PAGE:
Washington of course made it difficult, but the Commanders will take the field opening weekend with their best player


Terry McLaurin secured the well-deserved bag in Washington.
Image: Getty Images

For once, the Washington Commanders chose competence. It’s not a common occurrence for franchises whose owners are being accused of dodging a subpoena from the United States Congress. With both their home stadium and reputation crumbling by the day, one smart decision was staring them right in the face: Re-sign Terry McLaurin.

They selected him in the third round of 2019 NFL Draft, and he has been one of the most productive players in that class. In McLaurin’s three NFL seasons, Washington has started seven different quarterbacks. Despite being a young player with all of that inconsistency behind center, he has still managed to total 3,093 yards on 222 catches.

McLaurin has been rewarded with what he wanted, a contract extension. According to ESPN’s Adam Schefter, McLaurin signed a 3-year extension that could be worth up to $71 million. More than ¾ of the money is guaranteed and his $28 million signing bonus is the biggest one given to a wide receiver.

He had sat out all of Washington’s voluntary offseason workouts and minicamp while awaiting a new deal. Being that he was a third-round pick, McLaurin’s base salary was $850,000 last season. Without a new deal he would’ve gone into the fourth and final year of his rookie deal, making just over $2 million.

While the Commanders eventually did the right thing, they almost botched this situation as well. There are few recognizable names on that team. McLaurin, Chase Young, Montez Sweat, now Carson Wentz, and that is about it. McLaurin has been by far Washington’s most consistent performer since he was drafted. Young and the entire defense did not perform as well as expected last season — much of that due to injury.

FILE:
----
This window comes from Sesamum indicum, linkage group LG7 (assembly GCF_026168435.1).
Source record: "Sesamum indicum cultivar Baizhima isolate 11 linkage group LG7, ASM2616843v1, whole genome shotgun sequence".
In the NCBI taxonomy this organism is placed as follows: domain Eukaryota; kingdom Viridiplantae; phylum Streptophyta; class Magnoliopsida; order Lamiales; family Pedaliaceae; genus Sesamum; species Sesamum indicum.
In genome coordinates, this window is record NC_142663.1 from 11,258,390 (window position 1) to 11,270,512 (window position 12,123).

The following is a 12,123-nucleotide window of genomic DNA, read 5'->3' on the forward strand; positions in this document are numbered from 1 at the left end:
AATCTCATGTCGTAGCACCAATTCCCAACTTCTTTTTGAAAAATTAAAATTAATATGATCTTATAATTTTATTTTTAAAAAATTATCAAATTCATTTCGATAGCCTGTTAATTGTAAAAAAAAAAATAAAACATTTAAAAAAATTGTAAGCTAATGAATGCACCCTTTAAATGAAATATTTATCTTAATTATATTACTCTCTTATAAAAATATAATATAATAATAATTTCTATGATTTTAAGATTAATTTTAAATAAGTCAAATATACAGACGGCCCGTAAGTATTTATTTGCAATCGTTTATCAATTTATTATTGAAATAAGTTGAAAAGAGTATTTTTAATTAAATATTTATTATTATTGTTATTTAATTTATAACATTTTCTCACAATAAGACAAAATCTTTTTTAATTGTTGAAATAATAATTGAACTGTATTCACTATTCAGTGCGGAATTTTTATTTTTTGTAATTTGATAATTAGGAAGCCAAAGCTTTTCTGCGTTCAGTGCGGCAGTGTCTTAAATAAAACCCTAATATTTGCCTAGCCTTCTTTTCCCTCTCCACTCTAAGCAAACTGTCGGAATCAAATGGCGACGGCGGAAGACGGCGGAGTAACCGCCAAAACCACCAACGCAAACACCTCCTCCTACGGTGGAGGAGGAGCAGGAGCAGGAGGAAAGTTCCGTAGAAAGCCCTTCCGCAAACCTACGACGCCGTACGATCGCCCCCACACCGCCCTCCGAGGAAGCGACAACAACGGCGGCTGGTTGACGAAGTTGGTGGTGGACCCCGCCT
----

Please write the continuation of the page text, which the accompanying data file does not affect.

McLaurin has been Washington’s only red circle on opposing team’s scouting reports for three years. Defeating that team starts with him. Wherever he lines up, motions to, is going to dictate how opposing defenses line up. If the future for Washington as the Commanders is going to be different, it couldn’t start with their best player on a different roster come September.

Of course Washington made the situation more difficult than it should’ve been, keeping one positive part of the franchise in town, but this is an organization that has to be graded on a curve. Their reputation hasn’t been mediocre since Daniel Snyder purchased the franchise, but the last four years they have been more PR stain than football team. Stories about the borderline sex trafficking of cheerleaders in a foreign country, sexual harassment of employees and reporters, the discovery of Jon Gruden’s racist emails sent to their former general manager during an investigation of their toxic workplace, the terribly organized retirement of the late Sean Taylor’s jersey, allegations of Snyder not putting his fair share towards revenue sharing, the list reads like rap sheet.

At least they took a toothbrush and scrubbed out one small corner of the mess that is the franchise’s public reputation. One spot if you look way off in the corner actually resembles a professional organization instead of a giant glob of scandal and alleged crimes.

For anyone trying to work there and do the right thing, they needed this McLaurin signing. Some good news to come from Adam Schefter’s Twitter account to let the world know that someone in Ashburn, V.A. has a shred of dignity. Someone wants the Commanders to make good decisions and not be a constant embarrassment to the NFL — which is not easy to do.

The Commanders got this one right. Maybe it’s a sign that they’ll one day fix the other 99 problems that they have.



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